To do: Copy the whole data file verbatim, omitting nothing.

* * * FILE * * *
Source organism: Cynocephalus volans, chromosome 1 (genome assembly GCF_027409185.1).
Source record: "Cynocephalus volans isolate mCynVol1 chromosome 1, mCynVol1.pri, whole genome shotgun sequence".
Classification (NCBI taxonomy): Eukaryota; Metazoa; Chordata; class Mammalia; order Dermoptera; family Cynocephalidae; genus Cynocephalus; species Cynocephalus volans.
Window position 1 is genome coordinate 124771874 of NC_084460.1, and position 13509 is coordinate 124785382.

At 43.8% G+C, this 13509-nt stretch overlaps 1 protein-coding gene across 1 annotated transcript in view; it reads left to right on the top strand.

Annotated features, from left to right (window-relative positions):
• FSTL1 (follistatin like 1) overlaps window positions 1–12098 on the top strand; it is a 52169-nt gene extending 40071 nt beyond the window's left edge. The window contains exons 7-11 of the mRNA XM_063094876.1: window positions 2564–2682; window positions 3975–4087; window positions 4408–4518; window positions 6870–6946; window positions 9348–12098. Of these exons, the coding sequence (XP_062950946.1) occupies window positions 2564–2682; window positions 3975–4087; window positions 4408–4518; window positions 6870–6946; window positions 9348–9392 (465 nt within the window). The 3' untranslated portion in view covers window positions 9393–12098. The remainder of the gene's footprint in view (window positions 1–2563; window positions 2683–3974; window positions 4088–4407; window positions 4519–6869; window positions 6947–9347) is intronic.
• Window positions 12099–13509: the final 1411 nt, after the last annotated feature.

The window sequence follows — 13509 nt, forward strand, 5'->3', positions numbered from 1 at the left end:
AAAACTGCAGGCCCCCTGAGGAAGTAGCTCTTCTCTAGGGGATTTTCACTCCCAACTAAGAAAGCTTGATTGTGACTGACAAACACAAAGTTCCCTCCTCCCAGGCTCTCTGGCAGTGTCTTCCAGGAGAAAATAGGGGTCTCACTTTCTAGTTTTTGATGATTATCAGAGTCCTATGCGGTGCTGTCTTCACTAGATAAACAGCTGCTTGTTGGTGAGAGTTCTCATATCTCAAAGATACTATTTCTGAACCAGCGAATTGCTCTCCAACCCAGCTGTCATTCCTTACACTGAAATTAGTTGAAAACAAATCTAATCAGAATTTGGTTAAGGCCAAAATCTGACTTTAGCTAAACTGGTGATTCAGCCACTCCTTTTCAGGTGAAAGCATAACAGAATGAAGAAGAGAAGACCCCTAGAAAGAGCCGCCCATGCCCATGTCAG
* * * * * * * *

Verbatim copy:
Source organism: Cynocephalus volans, chromosome 1 (genome assembly GCF_027409185.1).
Source record: "Cynocephalus volans isolate mCynVol1 chromosome 1, mCynVol1.pri, whole genome shotgun sequence".
Classification (NCBI taxonomy): Eukaryota; Metazoa; Chordata; class Mammalia; order Dermoptera; family Cynocephalidae; genus Cynocephalus; species Cynocephalus volans.
Window position 1 is genome coordinate 124771874 of NC_084460.1, and position 13509 is coordinate 124785382.

At 43.8% G+C, this 13509-nt stretch overlaps 1 protein-coding gene across 1 annotated transcript in view; it reads left to right on the top strand.

Annotated features, from left to right (window-relative positions):
• FSTL1 (follistatin like 1) overlaps window positions 1–12098 on the top strand; it is a 52169-nt gene extending 40071 nt beyond the window's left edge. The window contains exons 7-11 of the mRNA XM_063094876.1: window positions 2564–2682; window positions 3975–4087; window positions 4408–4518; window positions 6870–6946; window positions 9348–12098. Of these exons, the coding sequence (XP_062950946.1) occupies window positions 2564–2682; window positions 3975–4087; window positions 4408–4518; window positions 6870–6946; window positions 9348–9392 (465 nt within the window). The 3' untranslated portion in view covers window positions 9393–12098. The remainder of the gene's footprint in view (window positions 1–2563; window positions 2683–3974; window positions 4088–4407; window positions 4519–6869; window positions 6947–9347) is intronic.
• Window positions 12099–13509: the final 1411 nt, after the last annotated feature.

The window sequence follows — 13509 nt, forward strand, 5'->3', positions numbered from 1 at the left end:
AAAACTGCAGGCCCCCTGAGGAAGTAGCTCTTCTCTAGGGGATTTTCACTCCCAACTAAGAAAGCTTGATTGTGACTGACAAACACAAAGTTCCCTCCTCCCAGGCTCTCTGGCAGTGTCTTCCAGGAGAAAATAGGGGTCTCACTTTCTAGTTTTTGATGATTATCAGAGTCCTATGCGGTGCTGTCTTCACTAGATAAACAGCTGCTTGTTGGTGAGAGTTCTCATATCTCAAAGATACTATTTCTGAACCAGCGAATTGCTCTCCAACCCAGCTGTCATTCCTTACACTGAAATTAGTTGAAAACAAATCTAATCAGAATTTGGTTAAGGCCAAAATCTGACTTTAGCTAAACTGGTGATTCAGCCACTCCTTTTCAGGTGAAAGCATAACAGAATGAAGAAGAGAAGACCCCTAGAAAGAGCCGCCCATGCCCATGTCAG